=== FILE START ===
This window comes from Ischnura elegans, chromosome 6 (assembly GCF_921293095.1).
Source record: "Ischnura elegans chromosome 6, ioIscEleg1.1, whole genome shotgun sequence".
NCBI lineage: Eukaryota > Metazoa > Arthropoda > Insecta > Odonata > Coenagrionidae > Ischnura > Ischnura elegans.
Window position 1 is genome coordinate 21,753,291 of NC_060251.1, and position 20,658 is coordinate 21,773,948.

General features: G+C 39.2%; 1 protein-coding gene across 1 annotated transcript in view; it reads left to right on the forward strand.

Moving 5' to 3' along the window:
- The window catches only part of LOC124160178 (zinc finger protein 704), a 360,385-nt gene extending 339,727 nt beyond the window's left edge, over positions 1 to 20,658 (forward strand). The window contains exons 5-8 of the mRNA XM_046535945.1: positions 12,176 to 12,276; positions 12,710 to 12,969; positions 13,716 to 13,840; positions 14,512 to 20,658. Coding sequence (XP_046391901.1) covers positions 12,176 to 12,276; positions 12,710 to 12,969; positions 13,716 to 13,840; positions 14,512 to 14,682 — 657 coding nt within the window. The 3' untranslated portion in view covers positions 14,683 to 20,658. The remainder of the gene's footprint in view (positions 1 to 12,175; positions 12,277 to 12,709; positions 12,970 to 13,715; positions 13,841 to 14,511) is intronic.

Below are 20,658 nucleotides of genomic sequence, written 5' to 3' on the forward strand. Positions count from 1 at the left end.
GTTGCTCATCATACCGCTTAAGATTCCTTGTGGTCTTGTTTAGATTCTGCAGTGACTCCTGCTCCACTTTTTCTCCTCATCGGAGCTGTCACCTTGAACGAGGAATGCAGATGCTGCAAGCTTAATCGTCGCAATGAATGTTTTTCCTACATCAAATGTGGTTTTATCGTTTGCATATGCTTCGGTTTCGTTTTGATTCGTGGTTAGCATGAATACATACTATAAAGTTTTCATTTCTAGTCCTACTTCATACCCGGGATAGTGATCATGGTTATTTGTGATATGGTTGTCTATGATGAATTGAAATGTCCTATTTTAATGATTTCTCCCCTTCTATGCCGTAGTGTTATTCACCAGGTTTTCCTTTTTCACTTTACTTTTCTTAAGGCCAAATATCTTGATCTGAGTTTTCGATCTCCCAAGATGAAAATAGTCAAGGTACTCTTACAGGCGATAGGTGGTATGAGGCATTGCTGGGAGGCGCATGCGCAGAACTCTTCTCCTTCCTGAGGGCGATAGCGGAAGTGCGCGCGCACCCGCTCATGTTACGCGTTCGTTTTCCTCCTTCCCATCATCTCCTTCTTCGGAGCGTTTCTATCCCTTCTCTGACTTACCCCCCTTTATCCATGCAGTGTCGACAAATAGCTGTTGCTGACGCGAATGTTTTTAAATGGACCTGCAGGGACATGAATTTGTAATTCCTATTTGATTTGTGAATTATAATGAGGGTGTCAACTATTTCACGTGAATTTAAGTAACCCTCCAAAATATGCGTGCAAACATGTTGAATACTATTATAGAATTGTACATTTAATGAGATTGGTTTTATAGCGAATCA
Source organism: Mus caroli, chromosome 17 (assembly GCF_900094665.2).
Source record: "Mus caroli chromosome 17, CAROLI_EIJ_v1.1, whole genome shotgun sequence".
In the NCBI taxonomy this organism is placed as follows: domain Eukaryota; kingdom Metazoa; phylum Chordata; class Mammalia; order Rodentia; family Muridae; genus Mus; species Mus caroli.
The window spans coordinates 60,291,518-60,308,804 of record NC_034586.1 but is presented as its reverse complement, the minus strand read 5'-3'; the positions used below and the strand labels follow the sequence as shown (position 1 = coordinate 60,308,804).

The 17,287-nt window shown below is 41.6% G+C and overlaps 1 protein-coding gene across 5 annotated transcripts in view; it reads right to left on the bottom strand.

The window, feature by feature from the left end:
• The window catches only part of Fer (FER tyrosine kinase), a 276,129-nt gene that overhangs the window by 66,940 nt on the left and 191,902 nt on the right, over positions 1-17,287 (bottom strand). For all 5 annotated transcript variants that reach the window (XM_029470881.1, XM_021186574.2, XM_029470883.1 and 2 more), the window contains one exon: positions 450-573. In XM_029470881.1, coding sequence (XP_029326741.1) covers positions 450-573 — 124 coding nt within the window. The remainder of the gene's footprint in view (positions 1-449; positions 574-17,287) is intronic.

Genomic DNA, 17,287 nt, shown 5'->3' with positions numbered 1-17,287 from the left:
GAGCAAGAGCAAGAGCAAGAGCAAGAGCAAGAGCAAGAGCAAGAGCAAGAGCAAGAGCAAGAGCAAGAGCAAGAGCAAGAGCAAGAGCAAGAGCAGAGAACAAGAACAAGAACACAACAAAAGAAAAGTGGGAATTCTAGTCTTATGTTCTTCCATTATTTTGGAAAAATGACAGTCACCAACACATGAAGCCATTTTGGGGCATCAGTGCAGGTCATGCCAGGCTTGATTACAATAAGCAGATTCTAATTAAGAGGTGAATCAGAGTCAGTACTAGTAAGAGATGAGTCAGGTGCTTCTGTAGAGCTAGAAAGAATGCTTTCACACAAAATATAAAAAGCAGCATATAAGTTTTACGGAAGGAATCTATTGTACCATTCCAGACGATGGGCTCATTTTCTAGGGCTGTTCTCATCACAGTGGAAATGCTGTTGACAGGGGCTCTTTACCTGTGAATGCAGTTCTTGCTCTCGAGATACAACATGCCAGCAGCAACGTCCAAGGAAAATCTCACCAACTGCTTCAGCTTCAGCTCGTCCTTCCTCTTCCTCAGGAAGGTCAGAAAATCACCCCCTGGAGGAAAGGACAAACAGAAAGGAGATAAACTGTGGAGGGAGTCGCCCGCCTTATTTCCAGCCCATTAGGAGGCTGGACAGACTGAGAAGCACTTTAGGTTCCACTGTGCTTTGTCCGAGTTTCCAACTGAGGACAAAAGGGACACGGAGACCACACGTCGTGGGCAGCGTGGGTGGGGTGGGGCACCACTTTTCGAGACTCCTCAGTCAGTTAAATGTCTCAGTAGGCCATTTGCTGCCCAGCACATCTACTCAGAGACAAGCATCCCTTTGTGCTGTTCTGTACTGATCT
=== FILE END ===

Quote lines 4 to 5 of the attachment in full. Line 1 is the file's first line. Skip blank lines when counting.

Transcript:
Window position 1 is genome coordinate 21,753,291 of NC_060251.1, and position 20,658 is coordinate 21,773,948.

General features: G+C 39.2%; 1 protein-coding gene across 1 annotated transcript in view; it reads left to right on the forward strand.